Banking Industry and Customer Research Given the essay

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Banking Industry and Customer Research

Given the competitive atmosphere in banking and the need to interest and retain clients, banks rely strongly on client's satisfaction and customer loyalty. This is particularly so given today's slowing industry growth and tremendous pressure to maintain and hold onto one's business. Traditional banks also today face competition from online banks that can afford to offer customers attractive deposit products at low rates and that provide attractive interest rates. Aside from that, traditional banks face competition, too, from non-banks, such as a Wal-Mart, that open banks within their stores. For all these reasons and more, the reputation and success of traditional banks directly hinges on the extent to which they manage to retain their client's services and please him to the extent that he will refer others to the bank. The better then that the bank knows their individual clients and factors that they seek from the bank, the better then will the bank succeed in pleasing these clients and attracting others. Customer research, ipso facto, is a significant part of marketing in terms of enabling the bank to maintain and enhance its portfolio.

Customer research is all the more effective when it characterizes an open door policy with the bank and when it uses inbound marketing to reach customers outside the bank. In fact, given that banks have a tough time to differentiate themselves from one another, they rely heavily on consumer's feedback since they are constantly looking for ways to set themselves apart from the competition and to improve their bottom line. One way that they seek to do so it to optimize their customer service and here's where the research comes in handy.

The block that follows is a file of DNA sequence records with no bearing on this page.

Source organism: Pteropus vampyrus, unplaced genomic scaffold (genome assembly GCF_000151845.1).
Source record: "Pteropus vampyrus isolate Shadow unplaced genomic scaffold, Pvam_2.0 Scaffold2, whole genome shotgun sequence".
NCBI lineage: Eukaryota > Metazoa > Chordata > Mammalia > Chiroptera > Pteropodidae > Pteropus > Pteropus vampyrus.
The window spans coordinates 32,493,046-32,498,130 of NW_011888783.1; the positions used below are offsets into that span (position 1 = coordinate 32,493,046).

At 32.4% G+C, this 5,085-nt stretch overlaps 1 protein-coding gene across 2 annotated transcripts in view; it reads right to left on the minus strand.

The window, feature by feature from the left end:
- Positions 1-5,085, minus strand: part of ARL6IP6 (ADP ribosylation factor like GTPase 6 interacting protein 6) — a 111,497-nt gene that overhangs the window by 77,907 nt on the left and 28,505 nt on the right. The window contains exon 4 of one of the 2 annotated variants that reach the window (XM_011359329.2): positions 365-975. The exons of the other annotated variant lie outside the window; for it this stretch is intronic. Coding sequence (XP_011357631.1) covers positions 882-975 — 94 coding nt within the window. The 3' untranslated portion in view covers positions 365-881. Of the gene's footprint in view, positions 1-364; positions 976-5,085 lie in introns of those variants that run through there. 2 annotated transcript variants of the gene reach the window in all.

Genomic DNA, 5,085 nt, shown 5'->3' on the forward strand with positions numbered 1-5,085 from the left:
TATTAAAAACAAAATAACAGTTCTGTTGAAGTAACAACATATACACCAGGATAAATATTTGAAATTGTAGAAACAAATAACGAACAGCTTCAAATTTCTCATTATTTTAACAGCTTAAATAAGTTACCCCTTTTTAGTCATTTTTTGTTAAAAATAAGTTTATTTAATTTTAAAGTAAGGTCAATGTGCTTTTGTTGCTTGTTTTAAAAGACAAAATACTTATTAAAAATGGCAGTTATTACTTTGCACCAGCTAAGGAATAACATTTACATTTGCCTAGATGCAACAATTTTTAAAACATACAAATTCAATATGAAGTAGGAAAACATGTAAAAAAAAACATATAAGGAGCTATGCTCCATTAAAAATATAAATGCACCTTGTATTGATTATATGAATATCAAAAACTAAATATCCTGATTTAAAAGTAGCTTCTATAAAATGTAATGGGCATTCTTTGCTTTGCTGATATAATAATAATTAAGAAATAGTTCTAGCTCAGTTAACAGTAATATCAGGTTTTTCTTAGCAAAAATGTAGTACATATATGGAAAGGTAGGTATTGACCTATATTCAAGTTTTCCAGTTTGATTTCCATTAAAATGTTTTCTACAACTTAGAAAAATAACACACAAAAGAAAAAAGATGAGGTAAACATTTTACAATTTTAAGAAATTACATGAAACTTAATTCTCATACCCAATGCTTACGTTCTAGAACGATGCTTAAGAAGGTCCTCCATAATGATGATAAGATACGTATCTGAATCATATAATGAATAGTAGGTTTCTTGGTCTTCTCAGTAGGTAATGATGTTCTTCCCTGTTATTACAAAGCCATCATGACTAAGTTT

That consumer research is specially valuable for banks in helping them optimize customer service was discovered by a study of 19 major retail banks conducted by Deloitte & Touche and the Consumer Bankers Association as well as by an independent survey operated by Genesys Telecommunications which indicated that 48% of customers revealed that the level of customers service was their reason of inducing them to stay with the bank (Genesys).

Industries generally have some sort of instruments to gauge their success and outcomes of work performance. The consumer survey is the metric that the bank can use to gauge its success (Bahia & Nantel, 2000).

An example of just such a bank that uses customer research to its optimum and enjoys correspondingly successful results is the Hong Kong and Shanghai Banking Corporation (HSBC) which, operating out of the Hong Kong Special Administrative Region (SAR), remains one of the world's largest banking and financial services organisations. In fact, Forbes magazine rates it as the world's second-largest banking and financial services group and second-largest public company (Forbes, 2000). HSBC is the largest bank in Hong Kong. As of December 2011 it had a market capitalisation of £87.4 billion, and was the third largest company listed on the London Stock Exchange (FTSE, 2011). Its endeavours to research consumer interests and please its customers are pointed out by one of its many content customers on his blog who noted that "as far as I know, there are no banks do better than HSBC (the Hong Kong and Shanghai Banking Corporation), the world's local bank, in terms of international banking business"(Sheng, n.d.). He attributed that observation to the fact that HSBC goes out of its way, and succeeds, in pleasing its clients. Many banks have suffered from the recession, but HSBC seems to have pulled through. This is because clients have come to see its business as reliable, because its services are tailor-made to suit individual clients, and because they are careful to accord dignity and respect to each and every client. Sheng (n.d.), for instance, one of the many clients of HSBC notes that "the lady in HSBC" always folds up his statement and places it in an envelope before cordially wishing him good day. The bank is cordial to complaints and listens emphatically to each and every one of its clients. Never condescending or indulgent with its success, the Bank is consistently interested in the opinions of each and every one of its clients and strives its utmost to please them. The Bank has 41 million people worldwide as clients (HSBC). Yet with painstaking consumer research that is conducted on both a macro and micro scale, the Bank ascertains that it goes out of its way to please not only major business corporations and governments but also the child from the street who has opened his first bank account merely the day before. It is not wonder that Sheng (n.d.) exclaims that if HSBC ever "goes bust," then the world has really come to an end.